News that a highly risky mortgage bond has found ready buyers illustrates the danger of paying financial advisers or money managers a performance bonus. This type of compensation encourages fund managers to take undue risks. As it is not their own money that is at stake they find it that much easier to take risky investment decisions. Should things turn out well they are in line to earn a performance bonus. On the other hand, should the investment under perform or even turn sour they have still been paid their regular salary for the duration. With a bit of luck and the gift of the gab they may well find an excuse for the poor result by pointing to difficult markets. At worst they are losing the mandate or their job.

3 September 2010

Los Angeles Jewish-Iranian Community hit by suspected $500 Million fraud

The roll-call of investment scams and frauds gets longer by the day. This story illustrates that it is not enough to follow recommendations by friends and acquaintances or to be overly impressed by appearances.

6 July 2010

Private Bankers lured with huge guarantees

The somewhat stronger financial markets that we have seen after the markets bottomed out in March 2009 have led to a scramble to hire experienced private bankers away from their present employers. Large guaranteed pay packages are offered as incentive to move. Naturally, their new employers expect them to move many - if not all - their existing customer portfolios. These pay packages put enormous pressure on the candidates to convince their customers of the benefits of moving their accounts. Clients are advised to be on the defensive when they get told of the purported advantages of moving their money to the new firm as the banker has every incentive to paint things in a rosy light. Guaranteed compensation also tends to push employees to produce revenue (commissions, fee income on investment funds and other products) at any cost - often to the detriment of performance in the client portfolios.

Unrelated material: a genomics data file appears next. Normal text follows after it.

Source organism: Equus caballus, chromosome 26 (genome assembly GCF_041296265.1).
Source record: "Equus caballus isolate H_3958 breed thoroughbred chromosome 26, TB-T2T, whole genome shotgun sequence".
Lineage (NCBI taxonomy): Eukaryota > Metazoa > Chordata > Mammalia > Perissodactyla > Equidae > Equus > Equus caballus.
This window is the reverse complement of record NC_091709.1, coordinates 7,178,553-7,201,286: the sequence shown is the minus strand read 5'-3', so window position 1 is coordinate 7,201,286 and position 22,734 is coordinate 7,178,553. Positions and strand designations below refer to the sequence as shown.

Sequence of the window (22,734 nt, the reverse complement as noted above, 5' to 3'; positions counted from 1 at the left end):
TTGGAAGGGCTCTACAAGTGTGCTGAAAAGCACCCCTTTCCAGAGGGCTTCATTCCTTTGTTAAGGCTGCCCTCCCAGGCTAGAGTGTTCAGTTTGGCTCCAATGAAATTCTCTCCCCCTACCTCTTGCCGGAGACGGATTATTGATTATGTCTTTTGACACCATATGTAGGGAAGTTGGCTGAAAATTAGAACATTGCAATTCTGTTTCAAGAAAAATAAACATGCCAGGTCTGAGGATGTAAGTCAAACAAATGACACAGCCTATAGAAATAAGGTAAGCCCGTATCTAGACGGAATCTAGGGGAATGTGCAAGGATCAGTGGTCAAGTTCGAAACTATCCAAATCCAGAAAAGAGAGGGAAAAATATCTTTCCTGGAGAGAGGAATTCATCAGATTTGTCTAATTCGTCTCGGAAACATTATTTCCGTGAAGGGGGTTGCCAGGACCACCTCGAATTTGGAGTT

More on the subject: Your adviser is changing firms. Should you follow? (Wall Street Journal)

Callable Snowball Floater - another confusing investment

The structured investment product world is full of technical terms that make even the heads of many a seasoned investment pro spin. But how many individual investors - sophisticated or not - really understand all the terms of the structure when they sign on the dotted line before parting with their hard-earned money? And if the investment is made on their behalf by investment managers - do these professionals understand them? We would bet that 99 percent of those putting money into structured investment products did not read the full prospectus - and even if they did they probably would not be much the wiser as it needs a mathematical PhD to look behind the scene and understand the risk-reward ratio and underlying fees. What is even more dangerous is when these products are given a tempting and innocuous sounding name such 'Guaranteed Investment'. As we have recently seen, nothing is guaranteed in the investment world, even the obligations of governments are subject to modification as demonstrated in countries such as Argentina. And who would put all his money into Greek government bonds now?

No protection for Hedge Fund Investors

At least that seems to be the prevailing opinion in Austrian courts where investors who lost their money in Madoff funds marketed by a major local bank are told that they had accepted that hedge fund managers are allowed to make any investment. By signing a customer agreement that points out that investments in hedge funds can lead to total loss they lost their right to compensation.

5 July 2010

Use and Abuse of offshore fund domicile

An expert opinion just published in Austria comes to the conclusion that an offshore fund domiciled in the Cayman Islands but managed in Austria can still be seen as legally domiciled in Austria. This is relevant in case investors in the fund want to sue the fund managers for negligence. The legal protection offered in offshore domiciles is often much weaker than the protection offered in the investor's home country. Even if the legal situation is less favorable it is very expensive for any investor to sue in the tax haven. Investment managers that want to do the right thing by their investors would be well advised to dispense with such legal (and tax) trickery.

4 July 2010

Beware of trial balloons in IPO valuations